A wildfire burning in hot, dry mountain forest swept through the Gold Rush town of Greenville, California, on Aug. 4,…
China Can Meet Energy and Climate Goals Capping Coal Power
China Can Meet Energy and Climate Goals Capping Coal Power
by Alvin Lin
At the Leader’s Climate Summit in April, Xi Jinping pledged that China will “strictly control coal-fired power…
Blue water surrounded by dead white grass
Map tracks 30 years of extreme snowmelt across US
by Mikayla Mace-Arizona
A new map of extreme snowmelt events over the last 30 years clarifies the processes that drive rapid melting.
A plane drops red fire retardant on to a forest fire as firefighters parked along a road look up into the orange sky
Model predicts 10-year burst of wildfire, then gradual decline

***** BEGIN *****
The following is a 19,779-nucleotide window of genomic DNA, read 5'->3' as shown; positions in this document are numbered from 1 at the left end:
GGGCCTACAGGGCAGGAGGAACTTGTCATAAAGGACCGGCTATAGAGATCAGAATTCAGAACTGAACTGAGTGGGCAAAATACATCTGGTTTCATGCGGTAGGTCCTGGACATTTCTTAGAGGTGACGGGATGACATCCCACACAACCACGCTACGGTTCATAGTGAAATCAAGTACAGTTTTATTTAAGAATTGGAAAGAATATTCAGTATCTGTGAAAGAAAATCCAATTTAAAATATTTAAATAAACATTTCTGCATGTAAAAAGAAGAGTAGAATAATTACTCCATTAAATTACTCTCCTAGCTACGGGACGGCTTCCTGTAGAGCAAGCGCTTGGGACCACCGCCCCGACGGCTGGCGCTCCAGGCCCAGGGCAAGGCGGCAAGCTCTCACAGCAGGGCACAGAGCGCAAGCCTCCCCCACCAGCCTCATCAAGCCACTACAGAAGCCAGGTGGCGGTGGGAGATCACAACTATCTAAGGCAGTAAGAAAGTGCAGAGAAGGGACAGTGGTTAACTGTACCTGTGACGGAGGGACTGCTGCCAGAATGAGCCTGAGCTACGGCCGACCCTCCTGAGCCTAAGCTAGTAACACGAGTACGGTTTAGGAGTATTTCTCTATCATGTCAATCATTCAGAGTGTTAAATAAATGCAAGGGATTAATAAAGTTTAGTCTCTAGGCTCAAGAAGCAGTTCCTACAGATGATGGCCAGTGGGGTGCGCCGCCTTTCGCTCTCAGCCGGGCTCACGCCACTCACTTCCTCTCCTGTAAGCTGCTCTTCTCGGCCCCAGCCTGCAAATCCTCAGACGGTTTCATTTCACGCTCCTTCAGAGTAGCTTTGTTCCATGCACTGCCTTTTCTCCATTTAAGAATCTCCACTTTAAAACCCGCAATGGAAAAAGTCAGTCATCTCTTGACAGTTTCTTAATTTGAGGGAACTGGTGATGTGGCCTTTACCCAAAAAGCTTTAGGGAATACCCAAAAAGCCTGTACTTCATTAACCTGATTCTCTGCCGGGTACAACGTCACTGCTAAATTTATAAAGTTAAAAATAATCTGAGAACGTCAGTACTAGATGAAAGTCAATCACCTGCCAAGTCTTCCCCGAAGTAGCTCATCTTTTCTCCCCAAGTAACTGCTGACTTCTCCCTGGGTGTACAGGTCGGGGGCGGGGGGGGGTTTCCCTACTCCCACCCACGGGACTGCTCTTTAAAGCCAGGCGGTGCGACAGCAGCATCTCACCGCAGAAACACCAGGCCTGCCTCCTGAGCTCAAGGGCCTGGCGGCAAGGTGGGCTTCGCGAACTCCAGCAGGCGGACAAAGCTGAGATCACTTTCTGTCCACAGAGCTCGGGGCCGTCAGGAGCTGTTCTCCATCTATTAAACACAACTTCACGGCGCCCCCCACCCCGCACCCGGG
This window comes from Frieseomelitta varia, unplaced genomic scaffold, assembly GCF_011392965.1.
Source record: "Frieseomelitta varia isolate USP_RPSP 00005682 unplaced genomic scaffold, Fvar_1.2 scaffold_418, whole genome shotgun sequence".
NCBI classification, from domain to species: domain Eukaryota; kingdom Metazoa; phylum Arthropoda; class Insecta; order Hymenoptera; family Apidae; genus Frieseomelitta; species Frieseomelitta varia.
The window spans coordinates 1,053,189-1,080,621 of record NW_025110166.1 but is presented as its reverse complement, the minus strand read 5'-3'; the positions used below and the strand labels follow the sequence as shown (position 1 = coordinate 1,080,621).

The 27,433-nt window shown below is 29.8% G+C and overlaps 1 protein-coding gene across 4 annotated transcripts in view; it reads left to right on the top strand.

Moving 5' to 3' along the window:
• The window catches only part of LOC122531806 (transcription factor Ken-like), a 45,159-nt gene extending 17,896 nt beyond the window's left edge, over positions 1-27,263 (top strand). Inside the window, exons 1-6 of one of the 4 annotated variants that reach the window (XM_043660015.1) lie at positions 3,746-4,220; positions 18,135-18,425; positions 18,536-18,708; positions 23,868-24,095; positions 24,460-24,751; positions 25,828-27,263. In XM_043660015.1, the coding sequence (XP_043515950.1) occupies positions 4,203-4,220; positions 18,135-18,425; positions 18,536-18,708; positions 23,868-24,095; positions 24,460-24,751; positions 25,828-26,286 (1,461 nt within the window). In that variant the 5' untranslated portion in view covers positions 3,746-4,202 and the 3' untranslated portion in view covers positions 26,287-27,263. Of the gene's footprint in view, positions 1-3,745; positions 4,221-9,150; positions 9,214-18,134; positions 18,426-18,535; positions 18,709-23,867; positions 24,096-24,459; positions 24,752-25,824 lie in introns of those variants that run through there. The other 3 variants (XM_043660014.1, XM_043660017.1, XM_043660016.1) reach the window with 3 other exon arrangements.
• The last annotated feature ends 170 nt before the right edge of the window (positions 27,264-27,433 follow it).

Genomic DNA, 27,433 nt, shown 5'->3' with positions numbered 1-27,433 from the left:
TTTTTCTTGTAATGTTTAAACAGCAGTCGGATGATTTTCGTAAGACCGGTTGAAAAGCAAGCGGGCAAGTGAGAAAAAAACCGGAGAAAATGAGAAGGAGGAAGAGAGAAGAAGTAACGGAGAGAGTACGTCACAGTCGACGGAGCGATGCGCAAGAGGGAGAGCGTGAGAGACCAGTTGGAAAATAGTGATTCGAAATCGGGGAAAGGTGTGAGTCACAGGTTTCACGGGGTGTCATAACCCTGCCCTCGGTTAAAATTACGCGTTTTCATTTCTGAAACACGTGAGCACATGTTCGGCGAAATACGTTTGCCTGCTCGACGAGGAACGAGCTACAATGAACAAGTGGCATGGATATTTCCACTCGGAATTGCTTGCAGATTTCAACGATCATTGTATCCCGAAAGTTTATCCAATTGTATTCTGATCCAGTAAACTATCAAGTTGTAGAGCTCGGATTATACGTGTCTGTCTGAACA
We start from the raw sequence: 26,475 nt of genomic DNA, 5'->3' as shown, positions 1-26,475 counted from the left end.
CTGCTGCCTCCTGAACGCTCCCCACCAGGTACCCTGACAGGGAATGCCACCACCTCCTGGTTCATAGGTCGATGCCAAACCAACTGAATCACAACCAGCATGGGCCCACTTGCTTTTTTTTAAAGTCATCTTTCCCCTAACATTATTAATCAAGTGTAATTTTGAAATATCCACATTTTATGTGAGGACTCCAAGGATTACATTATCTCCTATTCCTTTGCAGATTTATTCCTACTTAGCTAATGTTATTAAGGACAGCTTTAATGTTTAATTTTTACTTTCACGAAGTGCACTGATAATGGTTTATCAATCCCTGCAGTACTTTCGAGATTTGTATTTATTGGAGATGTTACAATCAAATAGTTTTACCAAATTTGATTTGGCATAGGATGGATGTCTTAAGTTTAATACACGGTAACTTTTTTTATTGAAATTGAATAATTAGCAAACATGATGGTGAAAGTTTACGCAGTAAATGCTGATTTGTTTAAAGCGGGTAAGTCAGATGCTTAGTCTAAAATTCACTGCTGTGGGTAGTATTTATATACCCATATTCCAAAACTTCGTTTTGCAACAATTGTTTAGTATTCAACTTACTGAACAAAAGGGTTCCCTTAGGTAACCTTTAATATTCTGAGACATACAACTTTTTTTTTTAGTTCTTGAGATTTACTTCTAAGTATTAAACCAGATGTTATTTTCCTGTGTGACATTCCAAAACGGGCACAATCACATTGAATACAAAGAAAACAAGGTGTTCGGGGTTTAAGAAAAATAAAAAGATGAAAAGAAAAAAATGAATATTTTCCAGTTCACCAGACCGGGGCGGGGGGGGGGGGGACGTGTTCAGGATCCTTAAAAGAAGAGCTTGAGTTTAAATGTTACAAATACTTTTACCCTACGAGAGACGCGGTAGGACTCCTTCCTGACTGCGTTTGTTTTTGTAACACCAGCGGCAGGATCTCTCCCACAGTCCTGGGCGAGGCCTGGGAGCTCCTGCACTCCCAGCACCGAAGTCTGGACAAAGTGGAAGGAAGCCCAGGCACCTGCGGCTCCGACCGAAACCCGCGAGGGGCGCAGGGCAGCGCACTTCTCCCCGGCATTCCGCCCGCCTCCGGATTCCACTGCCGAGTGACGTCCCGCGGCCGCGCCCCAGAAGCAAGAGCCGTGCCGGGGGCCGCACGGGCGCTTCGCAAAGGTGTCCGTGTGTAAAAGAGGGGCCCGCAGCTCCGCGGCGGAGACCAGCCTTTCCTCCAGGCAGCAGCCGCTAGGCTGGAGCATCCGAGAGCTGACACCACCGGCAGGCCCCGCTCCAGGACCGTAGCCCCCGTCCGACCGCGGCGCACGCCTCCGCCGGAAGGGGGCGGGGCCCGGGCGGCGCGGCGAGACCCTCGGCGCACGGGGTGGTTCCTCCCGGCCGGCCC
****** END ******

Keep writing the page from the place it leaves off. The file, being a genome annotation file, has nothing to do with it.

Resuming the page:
by Hannah Hickey-U. Washington
A look at the long-term future of wildfires predicts an initial roughly decade-long burst of wildfire activity,…
White sea ice in blue water with the sun setting reflected in the water
Earth’s frozen areas are shrinking 33K square miles a year
by Texas A&M University
The Earth’s cryosphere is shrinking by 33,000 square miles (87,000 square kilometers) per year.
A row of male and female speakers at microphones
234 scientists read 14,000+ research papers to write the upcoming IPCC climate report
by Stephanie Spera, Assistant Professor of Geography and the Environment, University of Richmond
This week, hundreds of scientists from around the world are finalizing a report that assesses the state of the global…

 Get The Latest By Email

Weekly Magazine Daily Inspiration

New Attitudes - New Possibilities

InnerSelf.comClimateImpactNews.com | InnerPower.net
MightyNatural.com | WholisticPolitics.com | InnerSelf Market
Copyright ©1985 - 2021 InnerSelf Publications. All Rights Reserved.